Authorities in Singapore say they have seized a "large number" of bank accounts that various media have linked to a Malaysian government-run fund that stirred controversy around Prime Minister Najib Razak. While Singaporean authorities didn't confirm the link, according to The Straits Times, the move comes days after Switzerland said it would submit evidence of illegal transactions to Malaysian authorities, asking them to help pursue the investigation.

"Singapore does not tolerate the use of its financial system as a refuge or conduit for illicit funds," the Monetary Authority of Singapore (MAS) and the Commerce Affairs Department (CAD) said in a joint statement, as reported by The Straits Times. They added that they have been investigating possible offenses since mid-2015 and continue to get information from various institutions and individuals.

They said they are working closely with Malaysian, Swiss and American investigators.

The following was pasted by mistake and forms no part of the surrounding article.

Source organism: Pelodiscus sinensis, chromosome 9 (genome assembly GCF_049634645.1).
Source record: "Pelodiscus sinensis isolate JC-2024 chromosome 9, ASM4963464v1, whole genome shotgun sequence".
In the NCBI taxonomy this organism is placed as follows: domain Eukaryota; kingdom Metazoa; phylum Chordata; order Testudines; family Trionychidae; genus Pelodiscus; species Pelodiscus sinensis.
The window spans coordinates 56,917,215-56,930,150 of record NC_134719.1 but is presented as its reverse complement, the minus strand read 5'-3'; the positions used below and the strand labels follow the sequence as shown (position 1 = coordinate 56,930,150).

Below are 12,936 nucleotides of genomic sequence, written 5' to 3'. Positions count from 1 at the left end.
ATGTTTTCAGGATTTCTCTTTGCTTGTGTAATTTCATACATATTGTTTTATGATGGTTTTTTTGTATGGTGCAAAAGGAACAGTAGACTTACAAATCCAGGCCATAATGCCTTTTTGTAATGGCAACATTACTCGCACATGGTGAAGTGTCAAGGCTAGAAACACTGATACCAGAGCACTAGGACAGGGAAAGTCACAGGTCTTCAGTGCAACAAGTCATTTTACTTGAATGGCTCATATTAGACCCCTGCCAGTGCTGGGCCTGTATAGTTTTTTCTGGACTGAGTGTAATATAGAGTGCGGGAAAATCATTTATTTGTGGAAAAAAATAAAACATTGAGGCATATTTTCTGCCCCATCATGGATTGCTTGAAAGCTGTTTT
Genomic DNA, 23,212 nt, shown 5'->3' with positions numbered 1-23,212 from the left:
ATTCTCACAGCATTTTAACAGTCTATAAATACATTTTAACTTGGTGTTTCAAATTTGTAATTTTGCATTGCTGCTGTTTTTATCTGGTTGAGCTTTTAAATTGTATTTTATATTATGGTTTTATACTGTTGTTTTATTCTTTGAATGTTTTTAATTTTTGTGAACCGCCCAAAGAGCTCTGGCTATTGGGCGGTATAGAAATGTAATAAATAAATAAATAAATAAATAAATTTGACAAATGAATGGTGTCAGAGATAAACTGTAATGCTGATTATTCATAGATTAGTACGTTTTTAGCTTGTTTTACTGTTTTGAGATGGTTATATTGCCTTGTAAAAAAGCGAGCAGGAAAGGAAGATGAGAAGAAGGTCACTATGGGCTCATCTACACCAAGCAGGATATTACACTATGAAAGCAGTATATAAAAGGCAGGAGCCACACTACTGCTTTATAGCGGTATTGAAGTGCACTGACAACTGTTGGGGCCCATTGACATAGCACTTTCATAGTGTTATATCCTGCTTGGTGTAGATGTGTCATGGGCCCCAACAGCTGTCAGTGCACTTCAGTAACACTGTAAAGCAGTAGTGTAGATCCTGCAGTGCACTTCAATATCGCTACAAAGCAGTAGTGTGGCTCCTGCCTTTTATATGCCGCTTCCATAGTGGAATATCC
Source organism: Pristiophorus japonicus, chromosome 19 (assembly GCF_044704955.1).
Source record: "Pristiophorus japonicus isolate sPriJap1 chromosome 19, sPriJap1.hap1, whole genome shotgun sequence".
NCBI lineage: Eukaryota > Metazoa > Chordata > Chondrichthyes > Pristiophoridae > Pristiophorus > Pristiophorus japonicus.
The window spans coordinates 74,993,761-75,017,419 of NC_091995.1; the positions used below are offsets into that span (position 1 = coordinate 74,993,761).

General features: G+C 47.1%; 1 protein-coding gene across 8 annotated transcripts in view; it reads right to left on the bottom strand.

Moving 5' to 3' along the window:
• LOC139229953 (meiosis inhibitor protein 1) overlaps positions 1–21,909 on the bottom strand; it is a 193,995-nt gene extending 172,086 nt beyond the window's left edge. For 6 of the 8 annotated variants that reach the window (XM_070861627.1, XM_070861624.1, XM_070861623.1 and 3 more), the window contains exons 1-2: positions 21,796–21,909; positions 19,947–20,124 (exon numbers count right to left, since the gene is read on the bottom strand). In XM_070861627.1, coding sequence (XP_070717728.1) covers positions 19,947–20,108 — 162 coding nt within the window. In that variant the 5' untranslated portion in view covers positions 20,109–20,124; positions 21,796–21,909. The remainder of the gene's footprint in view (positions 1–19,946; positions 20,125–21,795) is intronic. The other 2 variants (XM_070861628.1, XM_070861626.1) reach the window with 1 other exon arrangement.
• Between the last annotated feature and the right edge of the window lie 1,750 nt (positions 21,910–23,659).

Najib organized 1 Malaysia Development Berhad (1MBD) soon after taking office in 2009 to fund infrastructure among other projects and remains the chairman of its advisory board. The fund is now $11 billion in debt and is now selling assets to deal with a cash crunch. After months of speculation that the $680 million deposited in Najib's bank accounts had come from 1MDB, Malaysia's attorney general said last week it was a legal donation from Saudi royals. In July, a previous attorney general who linked the the money in Najib's account to 1MDB and was replaced.

The developments come just before Najib and other Southeast Asian leaders hold a special summit with U.S. President Barack Obama in California this month. Obama is strengthening ties with the region to help counter China's growing assertiveness in the South China Sea and to tap the region's large and fast-growing economies. Meanwhile, the Islamic State group (ISIS) made its presence felt in the region with a deadly bombing in Jakarta last month.

Najib plays a key role as the leader of the region's richest economy, as Malaysia's per capita income follows those of oil-rich Brunei and city-state Singapore, while its GDP follows Indonesia and Thailand. Malaysia has also played a key role in the Philippines' talks to end Muslim insurgency.